I'm 21 years old and living with my parents. The other night I was over at a neighbor's house with a few others in my neighborhood. The one neighbor, who is much older than me and married with two kids, started talking to me. We've had some pretty deep conversations before about my past because I have gone through extremely hard times. Both of us had been drinking and pretty soon, everyone was in bed and we were still talking about me. After a little while we went inside to get some more drinks. Before I knew it, we were on his couch kissing, while his wife and kids were sleeping upstairs. I woke up the next morning shocked at what I did. I am not this type of person. I'm so afraid that this was his first time ever cheating on his wife and that I've ruined their marriage. We haven't talked since the incident but I want to apologize. Was what happened even wrong? I'm so confused.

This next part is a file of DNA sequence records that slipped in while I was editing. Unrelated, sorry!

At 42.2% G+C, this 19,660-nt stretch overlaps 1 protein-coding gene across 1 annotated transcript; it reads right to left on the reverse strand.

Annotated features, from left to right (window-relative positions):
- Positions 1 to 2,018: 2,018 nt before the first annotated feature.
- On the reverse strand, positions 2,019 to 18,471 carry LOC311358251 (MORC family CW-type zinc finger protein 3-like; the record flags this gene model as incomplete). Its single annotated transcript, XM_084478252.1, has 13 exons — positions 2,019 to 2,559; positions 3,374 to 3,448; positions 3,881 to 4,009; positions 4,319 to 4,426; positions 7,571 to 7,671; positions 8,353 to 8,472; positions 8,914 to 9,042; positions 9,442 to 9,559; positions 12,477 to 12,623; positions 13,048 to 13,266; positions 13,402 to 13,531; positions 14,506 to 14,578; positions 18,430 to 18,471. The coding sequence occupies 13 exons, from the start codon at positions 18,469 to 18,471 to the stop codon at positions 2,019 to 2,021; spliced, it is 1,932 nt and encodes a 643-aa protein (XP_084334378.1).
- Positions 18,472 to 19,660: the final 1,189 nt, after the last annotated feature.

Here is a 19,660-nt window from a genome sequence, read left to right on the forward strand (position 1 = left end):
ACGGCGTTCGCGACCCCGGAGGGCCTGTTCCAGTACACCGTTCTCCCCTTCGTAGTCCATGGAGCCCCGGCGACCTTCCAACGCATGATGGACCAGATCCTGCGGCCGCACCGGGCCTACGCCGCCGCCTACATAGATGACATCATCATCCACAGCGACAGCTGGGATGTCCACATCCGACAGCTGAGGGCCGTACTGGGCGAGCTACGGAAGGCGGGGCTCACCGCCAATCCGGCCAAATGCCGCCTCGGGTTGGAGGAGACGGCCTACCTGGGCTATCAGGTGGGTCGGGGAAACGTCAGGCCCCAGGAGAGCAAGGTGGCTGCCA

—Not That Type
I feel confident reassuring you that your encounter is not the first time something like this has ever happened to him, and that he'd probably be delighted for you to ruin his marriage some more. Yes, what you did was wrong, but relatively minor (assuming it stopped at kissing). Who do you want to apologize to—him? Nah. The wife? Double nah. You have made a good start with what to do now—nothing. Keep not talking to him, although since you're neighbors, you might have to occasionally nod hello. He has graphically instructed you that an older, married man who wants to have liberally lubricated conversations about your problems is a creep. If he wants to get you alone to "explain" or "apologize" rebuff him. And the fewer nights you spend drunk, the fewer mornings you'll spend convincing yourself you're not "this type of person."